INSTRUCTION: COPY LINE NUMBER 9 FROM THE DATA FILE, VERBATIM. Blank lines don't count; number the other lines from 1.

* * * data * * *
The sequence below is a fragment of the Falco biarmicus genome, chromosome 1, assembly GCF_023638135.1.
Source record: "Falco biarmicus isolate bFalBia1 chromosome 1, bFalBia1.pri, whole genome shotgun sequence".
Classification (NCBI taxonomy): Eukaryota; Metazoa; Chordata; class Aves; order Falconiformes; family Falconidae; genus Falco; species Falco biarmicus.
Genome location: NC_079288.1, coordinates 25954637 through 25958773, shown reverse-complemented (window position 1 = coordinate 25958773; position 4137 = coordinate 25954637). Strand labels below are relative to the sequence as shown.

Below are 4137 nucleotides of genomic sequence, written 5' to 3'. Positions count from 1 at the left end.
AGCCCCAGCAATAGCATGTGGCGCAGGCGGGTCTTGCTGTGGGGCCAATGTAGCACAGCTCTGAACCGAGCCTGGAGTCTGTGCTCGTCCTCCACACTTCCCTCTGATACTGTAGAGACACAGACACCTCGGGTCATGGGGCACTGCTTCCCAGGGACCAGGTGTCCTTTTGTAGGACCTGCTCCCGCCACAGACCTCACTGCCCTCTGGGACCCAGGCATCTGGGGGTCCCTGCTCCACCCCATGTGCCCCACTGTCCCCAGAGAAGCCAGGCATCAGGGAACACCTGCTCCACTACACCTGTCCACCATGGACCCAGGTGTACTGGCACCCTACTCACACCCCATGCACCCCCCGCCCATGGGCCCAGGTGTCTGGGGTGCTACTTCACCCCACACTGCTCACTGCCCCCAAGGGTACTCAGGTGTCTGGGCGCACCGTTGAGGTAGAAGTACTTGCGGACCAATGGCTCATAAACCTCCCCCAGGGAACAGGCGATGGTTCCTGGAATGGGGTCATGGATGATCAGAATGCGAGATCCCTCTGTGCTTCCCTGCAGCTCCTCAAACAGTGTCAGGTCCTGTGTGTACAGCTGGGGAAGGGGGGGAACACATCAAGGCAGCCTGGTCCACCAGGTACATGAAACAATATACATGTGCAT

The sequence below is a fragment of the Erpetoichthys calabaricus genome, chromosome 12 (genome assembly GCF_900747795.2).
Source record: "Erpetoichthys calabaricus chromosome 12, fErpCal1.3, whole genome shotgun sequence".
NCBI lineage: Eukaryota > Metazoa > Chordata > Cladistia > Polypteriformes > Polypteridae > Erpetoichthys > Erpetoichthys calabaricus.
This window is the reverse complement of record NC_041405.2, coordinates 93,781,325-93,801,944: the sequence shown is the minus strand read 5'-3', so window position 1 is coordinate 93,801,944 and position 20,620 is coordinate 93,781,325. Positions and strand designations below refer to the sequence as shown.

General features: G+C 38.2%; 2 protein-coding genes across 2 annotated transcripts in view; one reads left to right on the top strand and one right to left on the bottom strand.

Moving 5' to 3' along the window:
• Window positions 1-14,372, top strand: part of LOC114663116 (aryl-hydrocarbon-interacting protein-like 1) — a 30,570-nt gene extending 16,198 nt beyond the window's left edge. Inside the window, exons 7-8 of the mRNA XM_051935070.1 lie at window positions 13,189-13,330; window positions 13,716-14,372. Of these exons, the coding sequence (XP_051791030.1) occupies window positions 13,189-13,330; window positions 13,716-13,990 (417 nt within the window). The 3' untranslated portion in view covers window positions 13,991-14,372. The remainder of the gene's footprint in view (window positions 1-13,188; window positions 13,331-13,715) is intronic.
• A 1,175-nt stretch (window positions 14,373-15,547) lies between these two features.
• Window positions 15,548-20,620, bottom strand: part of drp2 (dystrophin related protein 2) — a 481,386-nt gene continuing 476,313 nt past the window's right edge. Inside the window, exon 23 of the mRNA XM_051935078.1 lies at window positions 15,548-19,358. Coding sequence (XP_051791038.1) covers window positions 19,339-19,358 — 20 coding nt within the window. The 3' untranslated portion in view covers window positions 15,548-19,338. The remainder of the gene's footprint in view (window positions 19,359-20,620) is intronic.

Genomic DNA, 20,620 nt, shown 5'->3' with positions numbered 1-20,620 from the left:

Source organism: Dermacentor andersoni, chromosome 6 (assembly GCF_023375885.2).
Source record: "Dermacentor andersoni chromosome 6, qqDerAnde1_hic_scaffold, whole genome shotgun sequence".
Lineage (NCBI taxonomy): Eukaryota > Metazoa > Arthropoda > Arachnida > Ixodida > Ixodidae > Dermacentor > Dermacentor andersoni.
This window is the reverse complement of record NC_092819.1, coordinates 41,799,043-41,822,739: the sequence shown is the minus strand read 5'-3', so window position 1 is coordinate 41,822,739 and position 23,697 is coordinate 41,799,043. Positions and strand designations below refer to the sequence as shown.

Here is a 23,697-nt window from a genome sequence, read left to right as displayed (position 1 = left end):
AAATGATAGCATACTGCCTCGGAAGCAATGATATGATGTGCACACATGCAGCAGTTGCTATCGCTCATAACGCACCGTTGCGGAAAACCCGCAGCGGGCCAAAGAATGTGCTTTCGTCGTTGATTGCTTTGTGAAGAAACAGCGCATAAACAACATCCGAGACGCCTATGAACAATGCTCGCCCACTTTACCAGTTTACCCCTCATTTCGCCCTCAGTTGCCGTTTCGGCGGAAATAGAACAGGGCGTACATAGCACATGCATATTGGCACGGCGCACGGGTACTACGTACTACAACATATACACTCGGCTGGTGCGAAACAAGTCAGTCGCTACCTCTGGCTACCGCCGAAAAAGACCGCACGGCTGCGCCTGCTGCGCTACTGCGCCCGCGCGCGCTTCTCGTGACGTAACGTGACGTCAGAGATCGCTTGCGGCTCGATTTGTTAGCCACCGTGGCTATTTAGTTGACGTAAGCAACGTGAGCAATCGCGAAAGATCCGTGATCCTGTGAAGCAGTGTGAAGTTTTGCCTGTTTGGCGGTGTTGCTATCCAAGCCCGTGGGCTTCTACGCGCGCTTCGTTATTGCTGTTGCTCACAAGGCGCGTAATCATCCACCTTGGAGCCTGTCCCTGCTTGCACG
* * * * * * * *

NCBI lineage: Eukaryota > Metazoa > Chordata > Cladistia > Polypteriformes > Polypteridae > Erpetoichthys > Erpetoichthys calabaricus.